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More than 65,000 likely illegal Super Bowl-related transactions were recorded.
Peer-to-peer payment platform Venmo doesn’t allow gambling. However, that hasn’t stopped people from using the app to discreetly (or not so discreetly) settle their bets—particularly their Super Bowl bets.
The Outline used Venmo’s public API to peruse the app’s transactions that took place Sunday evening. It found that 44 percent of Sunday night’s Venmo payments included Super-Bowl-related verbiage and 14 percent straight-up referenced betting or gambling. There were about 837,100 total transactions that took place that night—139,500 Venmo payments per hour. And according to the Outline’s calculations, anywhere from 65,000 to 370,000 of those transactions were Super Bowl bet-related.
To get those numbers, the Outline’s Paris Martineau searched keywords such as “football” and “Super Bowl” and cross-referenced them with gambling-related phrases such as “bet,” “prop,” or “squares.”
The traffic on Venmo was high enough that evening that many complained about the slowness of the app. Others were laughing—or crying—over the bets they’ve got to settle now.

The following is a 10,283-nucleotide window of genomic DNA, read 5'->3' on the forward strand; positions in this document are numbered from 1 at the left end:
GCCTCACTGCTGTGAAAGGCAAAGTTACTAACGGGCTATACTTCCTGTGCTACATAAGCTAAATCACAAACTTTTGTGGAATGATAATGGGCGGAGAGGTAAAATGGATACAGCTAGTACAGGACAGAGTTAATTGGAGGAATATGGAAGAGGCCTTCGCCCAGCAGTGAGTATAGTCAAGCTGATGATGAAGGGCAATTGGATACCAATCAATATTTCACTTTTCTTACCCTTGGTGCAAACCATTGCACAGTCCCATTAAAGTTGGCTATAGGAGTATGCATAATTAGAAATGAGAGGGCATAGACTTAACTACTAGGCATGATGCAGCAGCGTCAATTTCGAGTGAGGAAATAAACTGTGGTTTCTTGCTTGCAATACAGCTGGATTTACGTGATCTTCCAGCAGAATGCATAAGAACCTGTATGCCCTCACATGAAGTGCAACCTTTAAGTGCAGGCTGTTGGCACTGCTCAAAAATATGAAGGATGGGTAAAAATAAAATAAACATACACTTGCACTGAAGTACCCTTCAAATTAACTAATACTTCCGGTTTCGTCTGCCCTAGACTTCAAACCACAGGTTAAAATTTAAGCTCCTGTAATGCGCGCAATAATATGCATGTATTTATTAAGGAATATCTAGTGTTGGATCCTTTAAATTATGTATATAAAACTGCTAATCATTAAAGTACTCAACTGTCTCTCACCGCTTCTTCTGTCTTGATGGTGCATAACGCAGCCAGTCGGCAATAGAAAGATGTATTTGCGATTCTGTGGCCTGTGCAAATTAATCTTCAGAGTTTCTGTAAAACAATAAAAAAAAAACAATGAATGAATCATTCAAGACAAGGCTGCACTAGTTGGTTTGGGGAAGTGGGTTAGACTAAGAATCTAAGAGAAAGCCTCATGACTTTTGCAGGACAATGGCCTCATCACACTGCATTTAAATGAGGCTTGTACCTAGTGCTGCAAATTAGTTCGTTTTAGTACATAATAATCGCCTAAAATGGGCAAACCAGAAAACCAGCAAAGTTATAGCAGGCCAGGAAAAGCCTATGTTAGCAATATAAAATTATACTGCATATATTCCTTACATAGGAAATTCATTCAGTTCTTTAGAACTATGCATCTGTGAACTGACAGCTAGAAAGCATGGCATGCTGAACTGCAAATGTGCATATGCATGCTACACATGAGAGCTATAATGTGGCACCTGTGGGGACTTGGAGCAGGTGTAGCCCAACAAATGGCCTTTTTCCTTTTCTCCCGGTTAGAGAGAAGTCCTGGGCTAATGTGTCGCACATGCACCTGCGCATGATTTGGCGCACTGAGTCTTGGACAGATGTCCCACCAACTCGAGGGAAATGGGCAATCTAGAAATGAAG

— Laura Beth (@LauraSwat) February 7, 2018
About to get my paycheck and literally about to give my paycheck to all the bets I owe on Venmo for the Patriots losing in the Super Bowl lol
— Jack Carmassi (@jackcarmassi) February 7, 2018
My entire Venmo timeline is people losing money on the Super Bowl.
— Jack Falahee (@RestingPlatypus) February 5, 2018
Beginning in 2015, a site called Vicemo has also used Venmo’s public API to aggregate public transactions involving vices like drugs, sex, or alcohol. It doesn’t collect gambling-related payments, though.
However, not all of these Super Bowl-related payments may have been about gambling. Some were legitimate, Venmo-approved transactions. Take for example this poor fellow who was surprised with a bill for his stake in a party he attended.
Why host a #SuperBowl party and then the next day request Venmo payments for the food and drinks? I would have gladly brought my own. Next time host a potluck or don’t charge people if you’re hosting! #ridiculous
— Santiago Svidler (@SantiSvid) February 6, 2018
Hopefully not too many other Super Bowl partygoers experienced this particular predicament. The surprise Venmo request is decidedly not cool.
H/T the Outline
Christina Bonnington is a tech reporter who specializes in consumer gadgets, apps, and the trends shaping the technology industry. Her work has also appeared in Gizmodo, Wired, Refinery29, Slate, Bicycling, and Outside Magazine. She is based in the San Francisco Bay Area and has a background in electrical engineering.